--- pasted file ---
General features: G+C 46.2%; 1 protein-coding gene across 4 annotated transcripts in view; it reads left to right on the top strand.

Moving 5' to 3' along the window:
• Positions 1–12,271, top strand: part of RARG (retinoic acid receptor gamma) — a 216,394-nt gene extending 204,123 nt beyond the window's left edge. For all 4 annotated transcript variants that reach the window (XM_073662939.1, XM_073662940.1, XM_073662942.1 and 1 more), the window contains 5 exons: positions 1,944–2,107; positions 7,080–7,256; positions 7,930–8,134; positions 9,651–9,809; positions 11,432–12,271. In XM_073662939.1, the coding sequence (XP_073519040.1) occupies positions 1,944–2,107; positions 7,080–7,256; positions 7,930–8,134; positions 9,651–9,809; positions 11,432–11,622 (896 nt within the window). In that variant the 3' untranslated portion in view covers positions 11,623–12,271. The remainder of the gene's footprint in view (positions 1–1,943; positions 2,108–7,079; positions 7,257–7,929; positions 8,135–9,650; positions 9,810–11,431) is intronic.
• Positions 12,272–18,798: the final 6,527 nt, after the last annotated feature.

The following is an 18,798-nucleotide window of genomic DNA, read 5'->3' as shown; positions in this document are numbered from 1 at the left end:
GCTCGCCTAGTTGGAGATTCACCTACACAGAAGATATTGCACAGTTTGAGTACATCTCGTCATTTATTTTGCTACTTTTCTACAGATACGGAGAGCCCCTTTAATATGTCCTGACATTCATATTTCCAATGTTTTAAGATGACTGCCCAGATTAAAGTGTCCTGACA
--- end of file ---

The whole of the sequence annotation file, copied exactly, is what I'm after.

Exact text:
General features: G+C 46.2%; 1 protein-coding gene across 4 annotated transcripts in view; it reads left to right on the top strand.

Moving 5' to 3' along the window:
• Positions 1–12,271, top strand: part of RARG (retinoic acid receptor gamma) — a 216,394-nt gene extending 204,123 nt beyond the window's left edge. For all 4 annotated transcript variants that reach the window (XM_073662939.1, XM_073662940.1, XM_073662942.1 and 1 more), the window contains 5 exons: positions 1,944–2,107; positions 7,080–7,256; positions 7,930–8,134; positions 9,651–9,809; positions 11,432–12,271. In XM_073662939.1, the coding sequence (XP_073519040.1) occupies positions 1,944–2,107; positions 7,080–7,256; positions 7,930–8,134; positions 9,651–9,809; positions 11,432–11,622 (896 nt within the window). In that variant the 3' untranslated portion in view covers positions 11,623–12,271. The remainder of the gene's footprint in view (positions 1–1,943; positions 2,108–7,079; positions 7,257–7,929; positions 8,135–9,650; positions 9,810–11,431) is intronic.
• Positions 12,272–18,798: the final 6,527 nt, after the last annotated feature.

The following is an 18,798-nucleotide window of genomic DNA, read 5'->3' as shown; positions in this document are numbered from 1 at the left end:
GCTCGCCTAGTTGGAGATTCACCTACACAGAAGATATTGCACAGTTTGAGTACATCTCGTCATTTATTTTGCTACTTTTCTACAGATACGGAGAGCCCCTTTAATATGTCCTGACATTCATATTTCCAATGTTTTAAGATGACTGCCCAGATTAAAGTGTCCTGACA